On the brink of death after more than three months on hunger strike for his freedom, Cuban political prisoner Vladimir Morera Bacallao last week agreed to be fed by a tube after a visit from the Roman Catholic bishop of Santa Clara.
Doctors say Morera, an independent trade unionist who last year was sentenced to 8 years in prison on charges of "disrespect," "public disorder" and "damages," is suffering from gastrointenstinal bleeding, low blood pressure and low blood sugar. His weight has dropped from 165 pounds to about 80 pounds.
Whether Bishop Arturo González's intervention will save his life remains to be determined. According to doctors, Morera could die at any moment from cardiac or respiratory arrest.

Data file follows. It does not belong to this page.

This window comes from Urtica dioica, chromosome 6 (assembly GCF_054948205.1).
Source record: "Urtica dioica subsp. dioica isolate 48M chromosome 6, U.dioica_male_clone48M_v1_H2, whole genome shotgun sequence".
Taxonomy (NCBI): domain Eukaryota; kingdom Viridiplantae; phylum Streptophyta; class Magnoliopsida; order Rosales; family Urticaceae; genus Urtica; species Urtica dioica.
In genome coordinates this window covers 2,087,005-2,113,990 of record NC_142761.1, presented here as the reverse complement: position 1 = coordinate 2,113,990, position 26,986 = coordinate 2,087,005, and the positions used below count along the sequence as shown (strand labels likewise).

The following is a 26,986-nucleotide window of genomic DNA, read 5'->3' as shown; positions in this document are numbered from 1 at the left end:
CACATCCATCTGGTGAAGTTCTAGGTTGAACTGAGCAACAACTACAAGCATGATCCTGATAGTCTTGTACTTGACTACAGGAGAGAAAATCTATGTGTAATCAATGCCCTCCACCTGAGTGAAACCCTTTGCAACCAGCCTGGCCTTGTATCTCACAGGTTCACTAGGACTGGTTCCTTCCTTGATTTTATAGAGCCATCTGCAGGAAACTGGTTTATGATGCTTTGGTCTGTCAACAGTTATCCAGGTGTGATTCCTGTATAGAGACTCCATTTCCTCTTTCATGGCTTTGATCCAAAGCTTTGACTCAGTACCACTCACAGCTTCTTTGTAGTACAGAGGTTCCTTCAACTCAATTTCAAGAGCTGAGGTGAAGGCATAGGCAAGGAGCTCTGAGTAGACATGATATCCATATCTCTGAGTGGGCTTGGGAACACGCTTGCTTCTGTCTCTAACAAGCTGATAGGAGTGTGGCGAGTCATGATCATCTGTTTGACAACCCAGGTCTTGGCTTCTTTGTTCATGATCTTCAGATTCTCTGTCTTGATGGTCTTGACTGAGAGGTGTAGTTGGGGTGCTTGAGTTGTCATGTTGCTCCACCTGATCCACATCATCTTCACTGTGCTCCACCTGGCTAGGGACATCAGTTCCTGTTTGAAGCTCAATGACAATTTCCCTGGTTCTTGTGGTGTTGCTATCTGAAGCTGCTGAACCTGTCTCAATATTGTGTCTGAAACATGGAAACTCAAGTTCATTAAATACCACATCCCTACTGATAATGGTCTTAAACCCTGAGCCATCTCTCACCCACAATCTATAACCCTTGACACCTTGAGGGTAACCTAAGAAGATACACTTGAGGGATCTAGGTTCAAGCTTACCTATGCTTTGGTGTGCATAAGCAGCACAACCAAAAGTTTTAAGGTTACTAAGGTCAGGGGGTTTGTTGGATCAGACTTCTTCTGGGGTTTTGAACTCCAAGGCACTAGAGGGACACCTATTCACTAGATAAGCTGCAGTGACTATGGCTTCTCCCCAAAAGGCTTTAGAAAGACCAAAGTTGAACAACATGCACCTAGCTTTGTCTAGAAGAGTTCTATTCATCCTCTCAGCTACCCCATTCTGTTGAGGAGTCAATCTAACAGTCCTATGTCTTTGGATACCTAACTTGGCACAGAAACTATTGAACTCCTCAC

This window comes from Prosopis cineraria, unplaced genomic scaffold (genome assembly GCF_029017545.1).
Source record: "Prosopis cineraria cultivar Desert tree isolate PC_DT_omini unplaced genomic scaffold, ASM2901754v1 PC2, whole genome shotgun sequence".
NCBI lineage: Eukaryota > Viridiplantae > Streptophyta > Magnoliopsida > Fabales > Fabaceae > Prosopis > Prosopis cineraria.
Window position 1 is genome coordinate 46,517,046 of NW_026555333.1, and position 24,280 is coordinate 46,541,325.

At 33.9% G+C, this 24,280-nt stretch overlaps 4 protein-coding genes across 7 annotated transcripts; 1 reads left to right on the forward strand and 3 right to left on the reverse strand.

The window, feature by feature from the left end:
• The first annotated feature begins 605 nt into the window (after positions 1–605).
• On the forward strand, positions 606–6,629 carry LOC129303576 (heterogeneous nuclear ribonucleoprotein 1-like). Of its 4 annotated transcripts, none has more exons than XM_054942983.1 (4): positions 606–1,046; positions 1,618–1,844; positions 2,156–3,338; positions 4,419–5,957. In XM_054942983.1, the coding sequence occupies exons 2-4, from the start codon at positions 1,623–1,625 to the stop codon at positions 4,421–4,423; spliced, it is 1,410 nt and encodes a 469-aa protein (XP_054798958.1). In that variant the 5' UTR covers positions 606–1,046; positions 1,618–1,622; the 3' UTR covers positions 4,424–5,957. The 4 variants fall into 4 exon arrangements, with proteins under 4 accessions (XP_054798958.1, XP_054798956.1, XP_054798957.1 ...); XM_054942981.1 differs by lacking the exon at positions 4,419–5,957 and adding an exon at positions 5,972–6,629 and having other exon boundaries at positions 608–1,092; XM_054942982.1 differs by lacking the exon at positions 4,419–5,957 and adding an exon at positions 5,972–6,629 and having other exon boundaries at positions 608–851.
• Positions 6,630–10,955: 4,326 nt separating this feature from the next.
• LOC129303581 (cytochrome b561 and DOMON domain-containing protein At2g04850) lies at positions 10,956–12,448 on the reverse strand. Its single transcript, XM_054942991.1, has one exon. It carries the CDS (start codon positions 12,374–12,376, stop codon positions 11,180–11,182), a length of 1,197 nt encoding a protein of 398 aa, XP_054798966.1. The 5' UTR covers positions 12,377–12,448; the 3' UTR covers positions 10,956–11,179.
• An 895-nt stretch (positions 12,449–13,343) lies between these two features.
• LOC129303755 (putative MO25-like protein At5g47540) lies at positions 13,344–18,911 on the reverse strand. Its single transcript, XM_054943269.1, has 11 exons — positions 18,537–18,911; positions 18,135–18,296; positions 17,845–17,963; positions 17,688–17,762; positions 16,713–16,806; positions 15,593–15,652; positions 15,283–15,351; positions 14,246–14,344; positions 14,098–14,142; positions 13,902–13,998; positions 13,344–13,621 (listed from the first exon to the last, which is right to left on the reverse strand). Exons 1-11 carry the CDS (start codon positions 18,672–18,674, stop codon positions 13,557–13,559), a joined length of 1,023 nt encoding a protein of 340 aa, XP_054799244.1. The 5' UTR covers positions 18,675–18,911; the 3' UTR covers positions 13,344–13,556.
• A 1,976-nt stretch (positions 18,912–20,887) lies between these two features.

Hunger strikes against the Castro dictatorship are usually futile, as the regime rarely cares whether a prisoner lives or dies -- as long as the outside world doesn't notice and try to hold regime accountable for a man's death.
Protest by suicde is not a viable option in Cuba. Aside from the moral implications, Cuba needs men with the courage of Morera to live and fight for justice and freedom in Cuba. However, it is understandable that some would choose to fight with the only weapon available to them: Their lives.
Morera has accepted his possible fate.
But make no mistake: If he dies because of his protest, it will be because of the cruel, unjust dictatorship that imprisoned him.